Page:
The Real Difference Between Sunblock And Sunscreen Explained

Dr. Liia Ramachandra, Pharm.D., Ph.D. is a serial entrepreneur and healthcare executive. Dr. Liia is the Founder and CEO EpiLynx, Gluten-Free Skin Care and Cosmetics Brand. She comes with vast experience in Global Medical Affairs, Global Ethics and Compliance, Clinical Research, and Global Publications. Dr. Liia drove the development of the strategic vision and mission for the national field-based medical program, the development of publication plans, the planning and management of medical activities at scientific congresses, the development of programs resources for Regional Medical Liaisons, and Biopharmaceutical Representatives. 

Photo Credit: Shutterstock

Did you know that sunblock and sunscreen serve two different purposes? If you didn't don't worry, your secret is safe with us, because if we are going to be honest...we didn't either. Until speaking with Haute Beauty expert Dr. Liia Ramachandra it was imagined that all the sunscreens and blocks on the store shelves worked to protect our skin from the harshness of the sun's UV rays equally. After Dr. Ramachandra filled us in, it was apparent that this was not the case. To know the facts, here is Dr. Ramachandra's explanation along with her personal recommendations:

What are the main differences between sunblock and sunscreen? Which is better?

Sunblock consists of natural/mineral ingredients such as zinc oxide and titanium dioxide. It works by blocking the UV rays and it sits on top of our skin and blocks the sun's rays by reflecting them. Sunscreen, on the other hand, will absorb and scatter sunshine before it can penetrate the skin.

Sunblock is better since the natural and mineral ingredients are deemed more safe compared to the chemical ones such as avobenzone, homosalate, octinoxate, octisalate, octocrylene and oxybenzone.

Does sunblock give more protection than sunscreen?

Both give enough protection however the mineral/natural sunblock usually contains about 20-50 SPF. The chemical ingredient sunscreens usually go above that since you can achieve that with the chemical ingredients. However, since the natural/mineral sunscreens are less safe than the natural, it is advised to stick with the mineral sunblock ones.

Photo Credit: Shutterstock

How do you properly apply each?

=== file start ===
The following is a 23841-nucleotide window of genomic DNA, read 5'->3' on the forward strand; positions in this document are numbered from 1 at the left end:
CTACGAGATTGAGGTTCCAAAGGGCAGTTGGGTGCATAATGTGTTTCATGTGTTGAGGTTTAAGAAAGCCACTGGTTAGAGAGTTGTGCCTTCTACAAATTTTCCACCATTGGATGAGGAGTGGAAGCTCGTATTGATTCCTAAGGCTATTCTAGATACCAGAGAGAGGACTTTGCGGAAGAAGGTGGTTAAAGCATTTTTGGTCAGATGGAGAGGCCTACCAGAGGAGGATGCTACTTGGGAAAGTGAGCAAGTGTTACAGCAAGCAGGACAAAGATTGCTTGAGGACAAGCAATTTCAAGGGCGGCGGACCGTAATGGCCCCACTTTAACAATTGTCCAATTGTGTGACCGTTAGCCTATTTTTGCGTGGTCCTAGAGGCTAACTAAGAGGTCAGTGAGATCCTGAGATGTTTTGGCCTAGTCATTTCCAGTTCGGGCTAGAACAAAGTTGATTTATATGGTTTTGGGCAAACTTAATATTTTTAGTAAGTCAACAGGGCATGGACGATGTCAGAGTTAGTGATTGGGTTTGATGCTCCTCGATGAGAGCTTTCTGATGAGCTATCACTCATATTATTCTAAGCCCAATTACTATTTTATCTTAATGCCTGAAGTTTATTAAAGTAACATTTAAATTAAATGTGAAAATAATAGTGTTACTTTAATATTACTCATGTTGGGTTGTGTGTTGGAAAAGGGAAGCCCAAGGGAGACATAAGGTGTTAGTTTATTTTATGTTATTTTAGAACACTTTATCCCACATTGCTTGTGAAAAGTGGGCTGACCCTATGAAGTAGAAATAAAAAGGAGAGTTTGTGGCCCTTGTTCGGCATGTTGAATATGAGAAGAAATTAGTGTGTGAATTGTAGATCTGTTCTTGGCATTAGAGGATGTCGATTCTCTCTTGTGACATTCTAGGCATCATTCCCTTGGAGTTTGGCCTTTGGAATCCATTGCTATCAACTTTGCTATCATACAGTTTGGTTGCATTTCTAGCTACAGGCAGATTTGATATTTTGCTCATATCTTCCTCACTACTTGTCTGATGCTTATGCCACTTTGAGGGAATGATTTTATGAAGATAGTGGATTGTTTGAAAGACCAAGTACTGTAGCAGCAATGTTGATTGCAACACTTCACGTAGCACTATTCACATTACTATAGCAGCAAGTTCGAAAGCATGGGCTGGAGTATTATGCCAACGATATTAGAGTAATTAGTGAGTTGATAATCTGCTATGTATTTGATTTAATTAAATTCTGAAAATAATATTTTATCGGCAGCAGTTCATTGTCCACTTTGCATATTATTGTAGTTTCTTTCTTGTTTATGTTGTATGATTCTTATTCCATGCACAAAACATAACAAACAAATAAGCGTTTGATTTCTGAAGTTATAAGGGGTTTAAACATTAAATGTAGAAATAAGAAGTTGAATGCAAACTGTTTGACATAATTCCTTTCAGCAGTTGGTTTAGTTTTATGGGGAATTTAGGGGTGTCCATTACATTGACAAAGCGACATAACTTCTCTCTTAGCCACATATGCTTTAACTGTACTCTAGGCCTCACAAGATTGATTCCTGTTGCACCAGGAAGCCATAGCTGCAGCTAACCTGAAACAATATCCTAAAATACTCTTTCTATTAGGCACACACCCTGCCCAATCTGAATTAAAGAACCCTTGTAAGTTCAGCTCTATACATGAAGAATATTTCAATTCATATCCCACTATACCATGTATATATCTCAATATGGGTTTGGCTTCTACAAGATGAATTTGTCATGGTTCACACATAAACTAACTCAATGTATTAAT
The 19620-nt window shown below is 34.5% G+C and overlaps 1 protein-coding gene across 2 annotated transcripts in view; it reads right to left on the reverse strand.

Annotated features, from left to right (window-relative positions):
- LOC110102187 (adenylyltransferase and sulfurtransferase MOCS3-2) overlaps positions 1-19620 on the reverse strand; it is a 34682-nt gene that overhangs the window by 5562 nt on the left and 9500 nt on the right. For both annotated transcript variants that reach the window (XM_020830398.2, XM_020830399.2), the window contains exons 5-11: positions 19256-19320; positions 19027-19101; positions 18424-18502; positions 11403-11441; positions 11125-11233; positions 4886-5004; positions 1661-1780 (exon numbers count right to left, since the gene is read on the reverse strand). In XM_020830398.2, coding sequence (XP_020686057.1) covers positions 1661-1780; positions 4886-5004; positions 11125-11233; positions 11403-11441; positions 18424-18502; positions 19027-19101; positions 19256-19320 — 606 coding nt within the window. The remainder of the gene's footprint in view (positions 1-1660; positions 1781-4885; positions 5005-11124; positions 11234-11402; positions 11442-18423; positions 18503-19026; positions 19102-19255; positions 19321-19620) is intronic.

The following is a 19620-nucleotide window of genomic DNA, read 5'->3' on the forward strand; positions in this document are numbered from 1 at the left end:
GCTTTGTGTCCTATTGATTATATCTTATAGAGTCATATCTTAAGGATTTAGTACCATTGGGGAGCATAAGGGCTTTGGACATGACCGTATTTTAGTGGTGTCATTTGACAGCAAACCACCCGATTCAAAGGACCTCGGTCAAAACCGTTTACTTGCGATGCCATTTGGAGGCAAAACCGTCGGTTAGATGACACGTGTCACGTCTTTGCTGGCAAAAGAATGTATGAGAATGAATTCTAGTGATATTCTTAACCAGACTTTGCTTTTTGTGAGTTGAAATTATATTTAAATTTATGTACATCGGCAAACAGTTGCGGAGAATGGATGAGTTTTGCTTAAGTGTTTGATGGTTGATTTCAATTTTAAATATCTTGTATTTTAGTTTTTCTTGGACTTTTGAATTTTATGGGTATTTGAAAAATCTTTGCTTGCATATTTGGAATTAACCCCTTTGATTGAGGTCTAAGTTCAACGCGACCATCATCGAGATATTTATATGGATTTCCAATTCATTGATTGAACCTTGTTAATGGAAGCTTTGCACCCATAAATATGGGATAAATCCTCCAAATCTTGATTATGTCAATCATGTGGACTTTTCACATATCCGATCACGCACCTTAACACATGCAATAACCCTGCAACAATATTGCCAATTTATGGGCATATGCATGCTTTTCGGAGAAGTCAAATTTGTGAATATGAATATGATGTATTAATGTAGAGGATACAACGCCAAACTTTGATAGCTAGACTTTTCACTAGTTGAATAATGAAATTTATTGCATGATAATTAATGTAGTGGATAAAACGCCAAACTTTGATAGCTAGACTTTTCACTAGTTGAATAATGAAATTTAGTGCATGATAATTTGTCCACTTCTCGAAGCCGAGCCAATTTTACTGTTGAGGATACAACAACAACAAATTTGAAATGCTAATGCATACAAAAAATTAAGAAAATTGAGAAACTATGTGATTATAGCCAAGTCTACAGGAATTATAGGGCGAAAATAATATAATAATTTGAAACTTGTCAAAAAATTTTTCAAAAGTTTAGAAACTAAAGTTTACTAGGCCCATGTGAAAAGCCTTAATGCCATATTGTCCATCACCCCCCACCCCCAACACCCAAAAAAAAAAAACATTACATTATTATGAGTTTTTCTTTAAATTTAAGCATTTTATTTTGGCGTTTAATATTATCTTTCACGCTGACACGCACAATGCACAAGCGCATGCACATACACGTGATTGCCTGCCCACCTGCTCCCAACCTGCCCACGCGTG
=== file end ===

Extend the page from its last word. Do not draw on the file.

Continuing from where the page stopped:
Usually, the sunblock is a cream and can leave a white residue however, it is, for now, the safest sun protection there is. Sunscreen can be a cream or a spray and you always have to wait 15 min or so after application before you can go in the sun.

What is the best sunblock?

Always aim for the mineral/natural sunblock with zinc oxide and/or titanium dioxide. It should really say it on the label. I prefer an EpiLynx face moisturizer with SPF 30 that has a dual role of moisturizing your face while protecting against UV rays. I also like an EpiLynx moisturizing foundation with SPF 30, that will moisturize, cover blemishes and protect from the UV rays. For the kids, I prefer Aveeno kids zinc oxide sunscreen.

How is the effectiveness of sunscreen/sunblock measured?

SPF is a measure of how much solar energy (UV radiation) is required to produce sunburn on protected skin (i.e., in the presence of sunscreen) relative to the amount of solar energy required to produce sunburn on unprotected skin. As the SPF value increases, sunburn protection increases (FDA). Higher SPF is not better and can even be more harmful if the chemical sunscreen ingredients are used. Creams with SPF higher than 50 aren't worth buying. They only offer marginally better protection.

Instead, choose a (mineral/natural) SPF between 15 and 50, apply liberally, and reapply often. To give you an idea: A sunscreen with SPF 30 will protect you from around 96.7% of UVB rays, whereas an SPF of 50 means protection from about 98% of UVB rays. Anything beyond SPF 50 makes very little difference in terms of risk of sun damage, and no sunscreens offer 100% protection from UVB rays.